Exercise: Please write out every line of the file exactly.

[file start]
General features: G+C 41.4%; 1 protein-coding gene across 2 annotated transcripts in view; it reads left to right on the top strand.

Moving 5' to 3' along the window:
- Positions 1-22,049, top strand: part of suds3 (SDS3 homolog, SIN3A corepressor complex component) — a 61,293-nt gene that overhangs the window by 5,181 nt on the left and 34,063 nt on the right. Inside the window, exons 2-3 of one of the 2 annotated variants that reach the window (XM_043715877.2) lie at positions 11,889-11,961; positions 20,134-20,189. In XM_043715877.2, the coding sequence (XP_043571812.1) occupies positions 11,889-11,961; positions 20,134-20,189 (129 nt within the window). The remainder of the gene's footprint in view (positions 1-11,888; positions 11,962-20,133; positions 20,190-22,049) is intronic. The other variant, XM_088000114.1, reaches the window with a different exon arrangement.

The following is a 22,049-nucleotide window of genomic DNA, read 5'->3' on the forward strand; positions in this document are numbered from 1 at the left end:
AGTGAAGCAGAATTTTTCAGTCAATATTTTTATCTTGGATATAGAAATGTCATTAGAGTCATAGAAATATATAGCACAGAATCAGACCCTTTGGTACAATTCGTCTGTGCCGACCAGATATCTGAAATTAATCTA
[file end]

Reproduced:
General features: G+C 41.4%; 1 protein-coding gene across 2 annotated transcripts in view; it reads left to right on the top strand.

Moving 5' to 3' along the window:
- Positions 1-22,049, top strand: part of suds3 (SDS3 homolog, SIN3A corepressor complex component) — a 61,293-nt gene that overhangs the window by 5,181 nt on the left and 34,063 nt on the right. Inside the window, exons 2-3 of one of the 2 annotated variants that reach the window (XM_043715877.2) lie at positions 11,889-11,961; positions 20,134-20,189. In XM_043715877.2, the coding sequence (XP_043571812.1) occupies positions 11,889-11,961; positions 20,134-20,189 (129 nt within the window). The remainder of the gene's footprint in view (positions 1-11,888; positions 11,962-20,133; positions 20,190-22,049) is intronic. The other variant, XM_088000114.1, reaches the window with a different exon arrangement.

The following is a 22,049-nucleotide window of genomic DNA, read 5'->3' on the forward strand; positions in this document are numbered from 1 at the left end:
AGTGAAGCAGAATTTTTCAGTCAATATTTTTATCTTGGATATAGAAATGTCATTAGAGTCATAGAAATATATAGCACAGAATCAGACCCTTTGGTACAATTCGTCTGTGCCGACCAGATATCTGAAATTAATCTA